Introducing a customer-centred business strategy is not an overnight process. First and foremost, it’s one that requires buy-in from the C-suite with specific, focused and action-orientated objectives put in place. In addition, the value and relevance of the project need to be clearly outlined and communicated to stakeholders to encourage their support at the “launch” thereof and throughout the process of change.

The introduction of a strategy of this kind will unlock the need for change management. This is a key component of a successful shift in culture. Only once the strategy has been embraced internally, and the necessary tactics are in place externally, will change start to happen organically. If internal goals, metrics and accountability are misaligned, this will lead to conflict that counteracts customer-centred initiatives. A disconnect between departments will ultimately result in a disjointed experience for customers.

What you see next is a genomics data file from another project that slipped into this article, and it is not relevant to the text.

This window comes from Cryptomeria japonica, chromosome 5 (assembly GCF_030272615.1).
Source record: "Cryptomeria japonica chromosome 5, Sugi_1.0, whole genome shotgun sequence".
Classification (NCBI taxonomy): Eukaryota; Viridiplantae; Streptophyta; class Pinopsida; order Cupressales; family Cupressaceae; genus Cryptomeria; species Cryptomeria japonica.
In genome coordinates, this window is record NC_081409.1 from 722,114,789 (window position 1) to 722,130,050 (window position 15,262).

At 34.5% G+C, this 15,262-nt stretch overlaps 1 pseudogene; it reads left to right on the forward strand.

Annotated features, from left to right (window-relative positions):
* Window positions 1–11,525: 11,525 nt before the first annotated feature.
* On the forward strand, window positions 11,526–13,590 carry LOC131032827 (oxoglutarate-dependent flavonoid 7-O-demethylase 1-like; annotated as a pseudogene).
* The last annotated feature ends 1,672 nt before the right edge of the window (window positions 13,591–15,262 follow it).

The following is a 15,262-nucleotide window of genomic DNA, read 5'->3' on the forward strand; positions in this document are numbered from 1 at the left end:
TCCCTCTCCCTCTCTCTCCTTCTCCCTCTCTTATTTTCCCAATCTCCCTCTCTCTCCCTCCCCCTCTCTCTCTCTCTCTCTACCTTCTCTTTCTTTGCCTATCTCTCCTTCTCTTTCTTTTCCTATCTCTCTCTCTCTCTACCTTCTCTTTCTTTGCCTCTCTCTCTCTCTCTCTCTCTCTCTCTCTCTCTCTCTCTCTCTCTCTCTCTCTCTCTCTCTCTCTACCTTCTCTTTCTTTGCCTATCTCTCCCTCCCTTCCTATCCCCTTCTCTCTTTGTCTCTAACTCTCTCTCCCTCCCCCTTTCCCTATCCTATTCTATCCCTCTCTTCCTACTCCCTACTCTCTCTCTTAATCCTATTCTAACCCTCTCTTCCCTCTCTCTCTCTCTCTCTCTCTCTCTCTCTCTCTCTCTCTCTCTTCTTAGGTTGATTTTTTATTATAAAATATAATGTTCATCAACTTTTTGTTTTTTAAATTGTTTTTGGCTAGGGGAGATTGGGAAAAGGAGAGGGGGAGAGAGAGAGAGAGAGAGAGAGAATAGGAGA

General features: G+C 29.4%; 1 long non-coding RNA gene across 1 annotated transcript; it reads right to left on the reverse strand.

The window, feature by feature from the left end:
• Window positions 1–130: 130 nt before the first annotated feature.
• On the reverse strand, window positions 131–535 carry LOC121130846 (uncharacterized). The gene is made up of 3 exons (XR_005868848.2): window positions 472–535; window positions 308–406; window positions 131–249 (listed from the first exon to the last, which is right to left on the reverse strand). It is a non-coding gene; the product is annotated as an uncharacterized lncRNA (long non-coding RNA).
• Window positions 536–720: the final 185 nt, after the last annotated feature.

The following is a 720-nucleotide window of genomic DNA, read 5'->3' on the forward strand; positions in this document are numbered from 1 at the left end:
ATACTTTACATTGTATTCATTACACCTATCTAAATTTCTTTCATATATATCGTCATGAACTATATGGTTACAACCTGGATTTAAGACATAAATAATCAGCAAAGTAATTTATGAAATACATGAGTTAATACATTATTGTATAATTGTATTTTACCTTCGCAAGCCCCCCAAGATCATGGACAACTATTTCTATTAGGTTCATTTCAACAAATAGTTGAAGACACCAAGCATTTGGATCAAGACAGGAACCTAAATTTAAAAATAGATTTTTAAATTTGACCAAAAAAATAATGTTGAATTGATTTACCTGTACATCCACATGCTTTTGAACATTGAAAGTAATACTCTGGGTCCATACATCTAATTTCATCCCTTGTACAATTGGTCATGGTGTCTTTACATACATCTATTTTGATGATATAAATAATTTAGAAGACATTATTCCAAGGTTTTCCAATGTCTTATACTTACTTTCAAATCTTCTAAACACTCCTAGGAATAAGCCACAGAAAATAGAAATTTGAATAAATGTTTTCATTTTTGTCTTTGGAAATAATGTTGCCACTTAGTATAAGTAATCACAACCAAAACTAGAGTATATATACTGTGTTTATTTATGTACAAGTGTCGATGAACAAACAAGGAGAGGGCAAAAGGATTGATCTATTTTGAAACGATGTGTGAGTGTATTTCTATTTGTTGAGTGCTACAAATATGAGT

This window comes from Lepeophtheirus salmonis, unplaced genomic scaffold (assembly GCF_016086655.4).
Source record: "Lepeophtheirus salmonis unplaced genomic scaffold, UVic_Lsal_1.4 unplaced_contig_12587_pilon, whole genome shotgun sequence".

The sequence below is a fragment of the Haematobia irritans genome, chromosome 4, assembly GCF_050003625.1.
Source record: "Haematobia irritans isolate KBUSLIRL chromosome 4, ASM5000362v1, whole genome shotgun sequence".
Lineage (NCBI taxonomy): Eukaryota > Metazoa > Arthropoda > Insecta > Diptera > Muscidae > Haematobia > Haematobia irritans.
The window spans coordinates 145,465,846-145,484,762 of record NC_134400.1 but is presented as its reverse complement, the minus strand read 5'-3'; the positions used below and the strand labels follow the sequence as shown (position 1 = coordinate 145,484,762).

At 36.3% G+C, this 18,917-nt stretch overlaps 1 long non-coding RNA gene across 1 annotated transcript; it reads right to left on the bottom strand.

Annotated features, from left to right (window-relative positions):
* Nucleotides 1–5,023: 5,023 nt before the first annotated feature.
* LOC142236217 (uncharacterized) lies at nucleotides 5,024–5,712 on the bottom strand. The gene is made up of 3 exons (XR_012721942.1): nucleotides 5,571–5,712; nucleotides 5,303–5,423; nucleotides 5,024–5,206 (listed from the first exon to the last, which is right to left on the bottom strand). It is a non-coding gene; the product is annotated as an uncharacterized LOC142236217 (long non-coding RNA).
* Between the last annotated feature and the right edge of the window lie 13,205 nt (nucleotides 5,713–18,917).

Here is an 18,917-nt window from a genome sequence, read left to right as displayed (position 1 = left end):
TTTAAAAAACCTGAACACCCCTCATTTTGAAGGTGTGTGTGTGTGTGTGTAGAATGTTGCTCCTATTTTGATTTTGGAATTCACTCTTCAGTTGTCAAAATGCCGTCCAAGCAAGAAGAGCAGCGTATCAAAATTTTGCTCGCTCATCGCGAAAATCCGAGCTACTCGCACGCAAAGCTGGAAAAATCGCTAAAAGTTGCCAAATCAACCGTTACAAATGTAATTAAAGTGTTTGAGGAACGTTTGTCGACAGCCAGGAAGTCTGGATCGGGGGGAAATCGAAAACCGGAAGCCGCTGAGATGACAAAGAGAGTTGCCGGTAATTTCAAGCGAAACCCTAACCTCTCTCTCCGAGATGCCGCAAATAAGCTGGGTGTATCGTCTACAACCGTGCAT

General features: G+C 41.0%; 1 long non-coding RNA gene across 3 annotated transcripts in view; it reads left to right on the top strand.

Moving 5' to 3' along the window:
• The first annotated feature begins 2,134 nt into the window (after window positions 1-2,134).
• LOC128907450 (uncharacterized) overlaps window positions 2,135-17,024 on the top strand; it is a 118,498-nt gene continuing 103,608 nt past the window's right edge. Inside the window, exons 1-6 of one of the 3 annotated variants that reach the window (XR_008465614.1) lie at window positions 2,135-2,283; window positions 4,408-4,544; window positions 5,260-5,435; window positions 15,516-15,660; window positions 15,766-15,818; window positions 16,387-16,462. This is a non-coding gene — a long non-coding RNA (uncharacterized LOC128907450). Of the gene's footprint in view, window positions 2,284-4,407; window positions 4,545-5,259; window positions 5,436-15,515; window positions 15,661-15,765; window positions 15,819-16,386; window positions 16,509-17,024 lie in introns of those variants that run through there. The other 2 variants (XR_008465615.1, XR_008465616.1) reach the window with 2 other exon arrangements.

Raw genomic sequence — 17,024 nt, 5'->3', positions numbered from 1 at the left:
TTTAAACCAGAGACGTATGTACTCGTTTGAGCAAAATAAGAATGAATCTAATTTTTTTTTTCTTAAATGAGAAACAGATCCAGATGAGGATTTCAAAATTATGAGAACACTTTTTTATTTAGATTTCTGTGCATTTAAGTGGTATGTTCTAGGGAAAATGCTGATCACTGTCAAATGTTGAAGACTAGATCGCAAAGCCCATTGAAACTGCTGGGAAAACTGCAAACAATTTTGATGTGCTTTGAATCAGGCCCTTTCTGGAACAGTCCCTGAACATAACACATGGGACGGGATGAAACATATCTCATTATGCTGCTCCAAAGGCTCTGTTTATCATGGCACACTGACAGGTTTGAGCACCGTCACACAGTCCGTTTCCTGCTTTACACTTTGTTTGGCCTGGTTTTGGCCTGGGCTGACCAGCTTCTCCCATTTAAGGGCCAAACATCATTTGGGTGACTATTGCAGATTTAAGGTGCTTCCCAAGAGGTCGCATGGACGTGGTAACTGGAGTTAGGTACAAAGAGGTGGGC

To avoid this, the entire process needs to be nurtured with a high level of input, focus, continuous management and objectivity.

The introduction of a customer-centred strategy includes the following:

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